Getting There from Here
Part of world building is explaining how the world got the way it is. Really good authors manage to work this in slowly after simply presenting the world as-is – I never feel like Iain Banks has to explain the civilization of Culture to me. I play a bit of catch-up, but never so much that I’m lost. Ideally, the author gives you enough that you still want a little bit more.
In Scott Westerfeld’s Uglies series, we are very clearly in a post-meltdown United States, but we never find out how the “Rusties” collapsed – if it was disease or nuclear holocaust, or excessive garbage in the air suddenly coming down all at once. Holly Black’s White Cat presents an alternate history U.S. in which a certain number of people are able to curse others. They’re out in the open, but subject to legislation (a la the X-Men in Marvel Comics). Suzanne Collins, Janni Lee Simner, and Catherine Fisher also all posit civilization-ending traumas. In The Hunger Games, the result is a technologically advanced kind of feudalism. Simner’s The Bones of Faerie takes place after a cataclysm between the world of faerie and the world of us – all events previous to the war a generation ago being called generically “Before.” Fisher’s Incarceron disallows advanced technology through a more or less rigorously enforced Protocol that keeps everyone sort of seventeenth-century-ish and happily WMD-Free.
The advantage of the catastrophe is that the author can ground her characters in this world and in a future defined by the technology (or in Simner’s case, by the magic) that’s left over. There are advances and there are setbacks.
My set up is that we are in our world and we are now. Kiersten White does the same thing with Paranormalcy. The Wachowski brothers did it with The Matrix. Authors taking this route have to explain how normal folks going about their daily lives don’t see everything around them. The Matrix explains that we’re living an illusion, and once you break out of the illusion you see how the machines have us trapped. Hell, the Terminator franchise does the same thing by dressing up its cyborg killers to look like humans. In Paranormalcy, our heroine Evie in fact works for the organization tasked with keeping track of the paranormal critters running around – werewolves, vampire, hags, et cetera and so on. But people themselves don’t do magic. Joss Whedon’s Buffyverse has an uneasy truce with the knowledge – Buffy’s high school class acknowledges how often she’s saved people from dying, but everything starts over a bit once she goes to college.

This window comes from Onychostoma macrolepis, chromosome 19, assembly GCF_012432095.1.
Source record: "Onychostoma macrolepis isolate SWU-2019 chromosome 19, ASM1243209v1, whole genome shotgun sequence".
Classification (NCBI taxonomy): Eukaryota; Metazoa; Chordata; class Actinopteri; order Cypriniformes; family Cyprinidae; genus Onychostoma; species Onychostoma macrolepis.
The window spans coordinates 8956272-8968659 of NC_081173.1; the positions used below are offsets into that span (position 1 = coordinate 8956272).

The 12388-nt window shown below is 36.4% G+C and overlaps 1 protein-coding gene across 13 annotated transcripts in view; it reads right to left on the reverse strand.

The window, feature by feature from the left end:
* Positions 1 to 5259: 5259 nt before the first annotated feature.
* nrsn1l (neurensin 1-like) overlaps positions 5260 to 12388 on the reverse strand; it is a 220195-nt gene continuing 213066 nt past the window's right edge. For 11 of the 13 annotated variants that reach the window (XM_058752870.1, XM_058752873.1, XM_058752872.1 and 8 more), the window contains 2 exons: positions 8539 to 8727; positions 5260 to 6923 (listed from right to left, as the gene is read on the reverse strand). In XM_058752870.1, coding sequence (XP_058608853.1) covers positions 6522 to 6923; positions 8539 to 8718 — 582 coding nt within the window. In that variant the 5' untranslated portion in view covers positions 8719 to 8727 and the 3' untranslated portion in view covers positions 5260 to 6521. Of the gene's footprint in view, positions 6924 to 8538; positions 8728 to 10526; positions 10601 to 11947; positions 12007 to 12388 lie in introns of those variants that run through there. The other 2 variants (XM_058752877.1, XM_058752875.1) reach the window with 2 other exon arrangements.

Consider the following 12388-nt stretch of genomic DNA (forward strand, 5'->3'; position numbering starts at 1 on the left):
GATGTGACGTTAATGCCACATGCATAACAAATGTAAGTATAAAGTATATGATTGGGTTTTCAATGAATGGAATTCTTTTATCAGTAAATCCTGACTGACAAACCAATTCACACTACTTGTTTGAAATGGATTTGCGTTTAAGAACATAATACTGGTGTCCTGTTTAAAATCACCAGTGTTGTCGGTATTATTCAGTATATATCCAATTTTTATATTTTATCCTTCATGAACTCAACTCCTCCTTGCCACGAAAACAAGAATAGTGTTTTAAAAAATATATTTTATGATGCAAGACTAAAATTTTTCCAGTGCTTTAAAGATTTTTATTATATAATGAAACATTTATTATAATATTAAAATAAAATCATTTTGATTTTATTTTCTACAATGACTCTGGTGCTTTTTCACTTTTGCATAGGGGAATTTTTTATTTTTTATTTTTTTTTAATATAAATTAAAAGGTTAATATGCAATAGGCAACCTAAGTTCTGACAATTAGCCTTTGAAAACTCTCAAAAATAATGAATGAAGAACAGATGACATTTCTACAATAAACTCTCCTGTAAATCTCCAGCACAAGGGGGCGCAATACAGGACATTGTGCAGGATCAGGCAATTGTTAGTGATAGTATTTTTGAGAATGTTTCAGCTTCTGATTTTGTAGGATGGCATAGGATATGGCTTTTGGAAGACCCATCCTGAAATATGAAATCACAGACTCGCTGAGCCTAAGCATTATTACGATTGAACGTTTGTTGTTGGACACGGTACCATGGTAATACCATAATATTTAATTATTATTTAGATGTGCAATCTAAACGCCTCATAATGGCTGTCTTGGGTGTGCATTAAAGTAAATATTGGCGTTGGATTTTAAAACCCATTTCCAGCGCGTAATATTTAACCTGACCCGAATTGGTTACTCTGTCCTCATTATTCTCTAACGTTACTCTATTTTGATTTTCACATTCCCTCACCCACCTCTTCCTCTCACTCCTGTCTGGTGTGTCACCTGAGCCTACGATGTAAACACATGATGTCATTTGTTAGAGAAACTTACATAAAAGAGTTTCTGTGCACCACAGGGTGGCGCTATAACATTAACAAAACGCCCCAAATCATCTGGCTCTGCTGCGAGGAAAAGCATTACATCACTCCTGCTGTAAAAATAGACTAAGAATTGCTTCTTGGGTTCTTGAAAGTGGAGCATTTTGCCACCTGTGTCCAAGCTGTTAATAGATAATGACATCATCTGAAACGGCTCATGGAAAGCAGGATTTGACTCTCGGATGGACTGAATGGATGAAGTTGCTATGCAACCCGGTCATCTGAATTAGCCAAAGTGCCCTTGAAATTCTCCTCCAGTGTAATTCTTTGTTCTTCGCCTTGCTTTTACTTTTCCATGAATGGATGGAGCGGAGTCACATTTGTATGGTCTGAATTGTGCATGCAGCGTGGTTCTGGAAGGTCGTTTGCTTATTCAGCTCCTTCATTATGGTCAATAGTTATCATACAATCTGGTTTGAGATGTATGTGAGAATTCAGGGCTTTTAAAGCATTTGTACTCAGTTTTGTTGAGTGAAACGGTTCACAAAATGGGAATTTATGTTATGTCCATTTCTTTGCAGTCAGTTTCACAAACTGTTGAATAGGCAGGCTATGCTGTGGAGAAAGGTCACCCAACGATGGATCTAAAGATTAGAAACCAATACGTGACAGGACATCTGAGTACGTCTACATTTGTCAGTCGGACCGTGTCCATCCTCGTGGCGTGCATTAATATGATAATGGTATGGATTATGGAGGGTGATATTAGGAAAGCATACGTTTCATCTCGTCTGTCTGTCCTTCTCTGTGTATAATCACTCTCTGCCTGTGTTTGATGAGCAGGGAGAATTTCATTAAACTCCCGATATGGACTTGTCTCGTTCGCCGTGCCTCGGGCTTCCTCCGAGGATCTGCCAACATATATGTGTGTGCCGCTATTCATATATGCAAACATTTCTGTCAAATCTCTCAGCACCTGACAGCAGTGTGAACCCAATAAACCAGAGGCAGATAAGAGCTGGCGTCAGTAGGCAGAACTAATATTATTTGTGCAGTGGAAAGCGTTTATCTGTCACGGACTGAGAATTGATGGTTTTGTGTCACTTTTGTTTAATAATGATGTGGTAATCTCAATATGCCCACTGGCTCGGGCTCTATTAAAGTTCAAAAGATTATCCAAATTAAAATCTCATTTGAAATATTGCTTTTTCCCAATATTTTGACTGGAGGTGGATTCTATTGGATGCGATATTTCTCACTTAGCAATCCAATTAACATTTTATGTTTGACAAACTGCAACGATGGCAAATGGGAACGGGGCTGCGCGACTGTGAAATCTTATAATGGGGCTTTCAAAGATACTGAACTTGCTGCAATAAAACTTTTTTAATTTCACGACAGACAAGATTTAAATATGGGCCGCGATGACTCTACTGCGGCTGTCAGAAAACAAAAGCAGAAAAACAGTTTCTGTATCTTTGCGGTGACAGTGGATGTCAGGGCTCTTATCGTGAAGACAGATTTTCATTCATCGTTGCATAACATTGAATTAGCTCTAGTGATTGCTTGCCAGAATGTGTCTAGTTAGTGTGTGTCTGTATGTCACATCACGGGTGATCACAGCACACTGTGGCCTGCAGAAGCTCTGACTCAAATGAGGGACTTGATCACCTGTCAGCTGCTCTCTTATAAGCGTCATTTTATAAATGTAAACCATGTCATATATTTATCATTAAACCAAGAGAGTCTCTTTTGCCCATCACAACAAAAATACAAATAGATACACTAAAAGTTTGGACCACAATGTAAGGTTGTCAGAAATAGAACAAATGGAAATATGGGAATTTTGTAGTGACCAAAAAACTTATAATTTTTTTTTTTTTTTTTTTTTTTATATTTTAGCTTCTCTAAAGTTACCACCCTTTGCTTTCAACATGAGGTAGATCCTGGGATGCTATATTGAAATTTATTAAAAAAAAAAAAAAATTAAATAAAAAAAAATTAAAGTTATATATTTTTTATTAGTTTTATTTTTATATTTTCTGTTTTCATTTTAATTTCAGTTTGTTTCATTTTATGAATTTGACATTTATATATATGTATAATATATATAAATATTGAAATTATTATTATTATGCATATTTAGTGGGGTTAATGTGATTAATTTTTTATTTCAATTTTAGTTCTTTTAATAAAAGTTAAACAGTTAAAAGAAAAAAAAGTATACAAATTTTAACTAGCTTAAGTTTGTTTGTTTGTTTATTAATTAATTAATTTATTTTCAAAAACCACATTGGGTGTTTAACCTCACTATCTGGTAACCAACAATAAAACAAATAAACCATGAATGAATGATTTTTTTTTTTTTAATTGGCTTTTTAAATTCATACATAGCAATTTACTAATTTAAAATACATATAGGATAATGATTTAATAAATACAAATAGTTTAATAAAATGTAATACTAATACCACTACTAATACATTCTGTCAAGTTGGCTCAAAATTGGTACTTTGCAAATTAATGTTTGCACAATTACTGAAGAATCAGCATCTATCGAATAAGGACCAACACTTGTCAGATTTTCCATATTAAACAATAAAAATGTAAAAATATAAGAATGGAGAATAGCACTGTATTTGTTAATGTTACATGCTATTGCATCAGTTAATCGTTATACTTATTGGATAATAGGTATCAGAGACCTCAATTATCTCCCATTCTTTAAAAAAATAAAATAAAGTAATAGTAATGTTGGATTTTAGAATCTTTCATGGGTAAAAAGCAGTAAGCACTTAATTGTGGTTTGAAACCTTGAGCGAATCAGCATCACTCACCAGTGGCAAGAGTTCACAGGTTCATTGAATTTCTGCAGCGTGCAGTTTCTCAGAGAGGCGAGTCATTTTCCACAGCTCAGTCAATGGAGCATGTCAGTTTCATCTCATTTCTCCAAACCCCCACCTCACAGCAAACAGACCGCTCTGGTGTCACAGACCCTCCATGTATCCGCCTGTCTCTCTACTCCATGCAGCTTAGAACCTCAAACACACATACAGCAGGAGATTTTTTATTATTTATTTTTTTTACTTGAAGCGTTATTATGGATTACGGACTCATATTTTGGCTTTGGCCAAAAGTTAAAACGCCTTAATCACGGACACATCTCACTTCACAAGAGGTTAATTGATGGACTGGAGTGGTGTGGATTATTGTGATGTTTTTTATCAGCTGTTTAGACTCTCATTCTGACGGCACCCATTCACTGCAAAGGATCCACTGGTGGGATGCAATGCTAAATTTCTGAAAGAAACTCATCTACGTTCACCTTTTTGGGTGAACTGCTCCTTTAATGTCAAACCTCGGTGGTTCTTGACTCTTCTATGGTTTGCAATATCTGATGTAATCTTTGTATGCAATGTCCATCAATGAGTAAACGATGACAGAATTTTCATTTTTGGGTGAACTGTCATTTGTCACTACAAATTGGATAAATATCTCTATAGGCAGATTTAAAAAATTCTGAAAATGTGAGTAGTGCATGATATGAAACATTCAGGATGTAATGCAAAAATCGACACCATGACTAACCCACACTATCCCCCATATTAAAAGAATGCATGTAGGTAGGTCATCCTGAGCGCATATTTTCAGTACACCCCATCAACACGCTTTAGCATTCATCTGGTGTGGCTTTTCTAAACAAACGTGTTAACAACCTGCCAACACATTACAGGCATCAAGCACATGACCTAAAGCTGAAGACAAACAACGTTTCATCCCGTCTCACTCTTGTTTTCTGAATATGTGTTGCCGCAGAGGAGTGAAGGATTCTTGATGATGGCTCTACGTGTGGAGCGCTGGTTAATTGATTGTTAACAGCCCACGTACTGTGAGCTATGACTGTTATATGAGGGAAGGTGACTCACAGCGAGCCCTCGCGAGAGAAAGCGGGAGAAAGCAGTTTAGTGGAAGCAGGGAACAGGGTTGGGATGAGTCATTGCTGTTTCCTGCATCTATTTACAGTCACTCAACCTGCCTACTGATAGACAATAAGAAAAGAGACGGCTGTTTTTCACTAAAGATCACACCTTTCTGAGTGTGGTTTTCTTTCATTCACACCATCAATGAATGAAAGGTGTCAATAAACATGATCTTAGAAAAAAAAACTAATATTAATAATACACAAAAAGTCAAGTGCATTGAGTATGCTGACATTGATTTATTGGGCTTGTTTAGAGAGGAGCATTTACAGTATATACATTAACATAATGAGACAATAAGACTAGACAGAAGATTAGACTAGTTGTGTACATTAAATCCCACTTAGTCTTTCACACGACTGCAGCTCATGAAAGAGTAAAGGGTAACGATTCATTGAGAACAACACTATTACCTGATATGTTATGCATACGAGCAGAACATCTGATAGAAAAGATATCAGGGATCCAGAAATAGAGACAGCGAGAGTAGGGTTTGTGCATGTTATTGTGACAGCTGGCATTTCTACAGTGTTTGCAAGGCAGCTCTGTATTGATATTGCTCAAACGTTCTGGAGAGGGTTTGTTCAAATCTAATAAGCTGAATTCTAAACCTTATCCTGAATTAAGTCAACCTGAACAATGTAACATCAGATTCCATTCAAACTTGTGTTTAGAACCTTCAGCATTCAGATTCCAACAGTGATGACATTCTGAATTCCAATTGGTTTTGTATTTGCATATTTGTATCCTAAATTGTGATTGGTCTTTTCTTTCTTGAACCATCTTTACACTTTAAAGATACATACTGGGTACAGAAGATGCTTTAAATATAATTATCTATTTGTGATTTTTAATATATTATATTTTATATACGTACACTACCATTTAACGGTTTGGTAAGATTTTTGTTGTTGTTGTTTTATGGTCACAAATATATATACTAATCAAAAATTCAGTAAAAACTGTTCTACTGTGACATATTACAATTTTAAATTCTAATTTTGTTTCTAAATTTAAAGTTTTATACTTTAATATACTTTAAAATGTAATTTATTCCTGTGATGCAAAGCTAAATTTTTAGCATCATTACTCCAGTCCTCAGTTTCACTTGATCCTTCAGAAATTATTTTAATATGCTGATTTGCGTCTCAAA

I have my magic-employing folks keep a low profile out of self-interest. The group that uses talismans (positively: Method workers; pejoratively: artificers) don’t gather in large numbers because the last time they did that, in the Middle Ages, every single last one of them got killed. The Black Plague may have killed 1/3 of Europe’s population in general, but it killed 100% of the workers. The group that makes deals (known to themselves as contractors; known to Method workers as shamans) go a bit bonkers over time, so they have trouble knowing whom to trust. Neither group, I’ve decided will be or can be monolithic. Neither one can take over the world. Those aren’t going to be my stakes.
What I do have to figure out is how they keep themselves secret. How mermaids and toad-things and ouroboros really appear. Why there aren’t vampires or werewolves. How everyone talks to one another, and how they’ve advanced along with our own civilization.
And I’ve got to figure out how to explain it so that it makes you want to turn the page.